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Government takes new approach for selecting people’s panels

Government takes new approach for selecting people’s panels

Thursday 10 December 2020

Government takes new approach for selecting people’s panels

Thursday 10 December 2020

Choosing which islanders sit on a ‘citizens' assembly’ to discuss climate change will be a very different process to the one used to select the future hospital site, the Government has said.

The hospital site selection process was defended by Ministers after it was criticised by a Scrutiny Panel as “procedurally flawed” and “subjective”.

The role of the hospital citizens’ panel was not to select a site but to draw up a list of criteria from which the sites could then be selected.

However, when the conclusions of the anonymous group were published, its recommendations did not appear to correspond to the actual five-site shortlist, which was later whittled down to one. 

Overdale Transport.jpeg

Pictured: the selection process for Overdale has been criticised by Scrutiny. 

To form the panel, a recruitment campaign was launched inviting islanders to apply, which led to 154 applications being submitted. 

These were then sifted down to remove people with any potential conflict of interest - including journalists, Health Department employees and anyone who might have been subject to “outside influence”, such as expressing a view previously on where the hospital should be. 

Next, the names were whittled down to be representative of age, gender and ethnicity, before the final 17-member panel was randomly selected from this shortlist.

For the Carbon Neutral citizens assembly, however, 8,000 Islanders will be contacted by the Government in the New Year, inviting them to be a part of the process.

Climate Mural

Pictured: Jersey declared a climate emergency last year, and a mural on the Waterfront was unveiled to mark that decision.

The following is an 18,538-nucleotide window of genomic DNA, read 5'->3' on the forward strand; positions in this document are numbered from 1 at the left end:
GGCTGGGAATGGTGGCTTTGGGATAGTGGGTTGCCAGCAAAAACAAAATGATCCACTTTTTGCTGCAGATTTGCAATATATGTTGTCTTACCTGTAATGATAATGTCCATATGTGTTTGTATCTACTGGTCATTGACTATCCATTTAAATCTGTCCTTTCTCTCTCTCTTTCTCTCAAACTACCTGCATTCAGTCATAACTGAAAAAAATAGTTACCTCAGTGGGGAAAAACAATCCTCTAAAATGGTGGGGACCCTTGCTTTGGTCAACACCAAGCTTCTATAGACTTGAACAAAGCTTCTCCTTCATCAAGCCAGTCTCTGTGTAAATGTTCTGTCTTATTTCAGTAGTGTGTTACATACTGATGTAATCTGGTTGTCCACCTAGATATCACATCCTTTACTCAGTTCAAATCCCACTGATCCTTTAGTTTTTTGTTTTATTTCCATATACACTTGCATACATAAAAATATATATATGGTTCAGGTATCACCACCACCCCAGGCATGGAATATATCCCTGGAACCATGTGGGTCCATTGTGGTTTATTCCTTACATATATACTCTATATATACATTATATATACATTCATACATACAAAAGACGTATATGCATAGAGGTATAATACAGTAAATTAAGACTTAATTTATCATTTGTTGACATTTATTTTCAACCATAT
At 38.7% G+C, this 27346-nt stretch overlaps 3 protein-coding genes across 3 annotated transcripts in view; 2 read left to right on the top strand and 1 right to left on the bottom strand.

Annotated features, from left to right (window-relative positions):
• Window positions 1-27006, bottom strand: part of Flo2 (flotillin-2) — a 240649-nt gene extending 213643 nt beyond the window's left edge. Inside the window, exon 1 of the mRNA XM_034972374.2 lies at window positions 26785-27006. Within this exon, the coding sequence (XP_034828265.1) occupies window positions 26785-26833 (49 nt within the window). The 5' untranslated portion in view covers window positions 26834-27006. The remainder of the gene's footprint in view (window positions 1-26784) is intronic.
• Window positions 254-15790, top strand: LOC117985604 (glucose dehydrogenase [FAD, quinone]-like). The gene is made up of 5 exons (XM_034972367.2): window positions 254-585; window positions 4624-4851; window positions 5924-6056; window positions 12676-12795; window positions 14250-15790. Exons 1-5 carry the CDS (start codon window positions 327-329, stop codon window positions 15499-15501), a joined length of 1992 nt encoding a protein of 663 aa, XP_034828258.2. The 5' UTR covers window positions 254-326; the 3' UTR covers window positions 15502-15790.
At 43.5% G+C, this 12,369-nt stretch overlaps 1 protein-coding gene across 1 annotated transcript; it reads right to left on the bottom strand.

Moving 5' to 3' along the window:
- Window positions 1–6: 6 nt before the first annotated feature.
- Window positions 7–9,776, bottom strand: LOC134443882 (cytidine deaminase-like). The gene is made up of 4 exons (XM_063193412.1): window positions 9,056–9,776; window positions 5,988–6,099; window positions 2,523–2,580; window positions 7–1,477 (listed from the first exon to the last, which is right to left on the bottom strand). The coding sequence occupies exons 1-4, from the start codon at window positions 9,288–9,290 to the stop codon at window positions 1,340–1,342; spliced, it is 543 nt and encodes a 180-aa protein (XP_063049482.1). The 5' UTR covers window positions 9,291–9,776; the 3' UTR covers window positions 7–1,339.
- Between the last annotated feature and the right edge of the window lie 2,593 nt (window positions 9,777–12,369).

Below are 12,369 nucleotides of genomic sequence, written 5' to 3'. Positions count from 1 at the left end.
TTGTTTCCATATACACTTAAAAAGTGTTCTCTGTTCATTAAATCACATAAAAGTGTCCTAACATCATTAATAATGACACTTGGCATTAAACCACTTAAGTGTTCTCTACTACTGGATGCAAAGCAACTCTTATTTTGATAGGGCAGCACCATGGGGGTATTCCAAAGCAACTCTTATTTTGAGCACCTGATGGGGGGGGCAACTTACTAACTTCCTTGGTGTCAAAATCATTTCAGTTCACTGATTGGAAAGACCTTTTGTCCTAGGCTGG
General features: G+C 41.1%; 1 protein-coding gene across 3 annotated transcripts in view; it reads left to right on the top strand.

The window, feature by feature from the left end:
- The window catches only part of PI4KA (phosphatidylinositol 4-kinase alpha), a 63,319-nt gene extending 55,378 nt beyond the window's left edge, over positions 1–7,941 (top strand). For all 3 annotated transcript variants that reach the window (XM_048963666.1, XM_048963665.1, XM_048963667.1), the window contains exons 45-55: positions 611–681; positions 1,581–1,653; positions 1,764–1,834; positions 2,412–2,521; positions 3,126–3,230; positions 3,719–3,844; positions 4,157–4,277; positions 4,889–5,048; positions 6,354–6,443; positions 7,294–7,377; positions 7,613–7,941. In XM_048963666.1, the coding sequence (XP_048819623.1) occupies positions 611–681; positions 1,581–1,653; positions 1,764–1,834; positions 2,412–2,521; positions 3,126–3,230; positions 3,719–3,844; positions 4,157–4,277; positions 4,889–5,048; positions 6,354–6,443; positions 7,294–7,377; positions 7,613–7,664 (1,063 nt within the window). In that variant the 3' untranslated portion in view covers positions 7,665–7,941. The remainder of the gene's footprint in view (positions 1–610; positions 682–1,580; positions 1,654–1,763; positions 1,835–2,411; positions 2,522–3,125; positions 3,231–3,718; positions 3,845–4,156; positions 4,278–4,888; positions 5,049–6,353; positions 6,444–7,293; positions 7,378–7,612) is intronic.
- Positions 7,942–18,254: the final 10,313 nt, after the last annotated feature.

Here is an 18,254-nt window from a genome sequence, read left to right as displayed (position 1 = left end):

From that, 45 will be chosen to come together to make recommendations that will shape a long-term climate action plan to be presented for public consultation and, ultimately, the States Assembly for approval.

Dr Louise Magris, Head of Sustainability and Foresight, said: “We are not following the process that the hospital citizens’ panel adopted. We are using a randomised approach whereby 8,000 invites will be sent out and they will be sorted according to age, gender and background - that important criteria - and from that 45, participants will be selected in order to participate in the citizens’ assembly process.

“This is quite a scientific process and we will be using our expert advisers from the UK in order to help us do this. They are adopting the same approach that was used for UK citizens’ assemblies and others that have involved participatory democracy."


Now elevated to the ministerial ranks, Deputy Jess Perchard is taking the political lead on the Island‘s carbon neutral strategy.

She continued: “We will be using our independent advisers to run the facilitation process but there will a mix of on-island trained facilitators, who will be overseen by the independent facilitators, who have a lot of experience in participatory democracy. 

“They will be running the specific sessions and table groups and discussions of the participants of the forum, and ensuring that their feedback and recommendations are fed into the overall report. The facilitators run the process in a transparent and consistent way, and that is what we are aiming to ensure.”

The process of forming the carbon neutral citizens’ assembly should be up and running by mid-February. 

After the States adopted a proposition by Deputy Jess Perchard last month, topics the panel will discuss include disincentivising non-commercial and non-essential car travel and the ownership of several cars within a single household.

Deputy Perchard has subsequently become an Assistant Environment Minister and will take the political lead on delivering the strategy.

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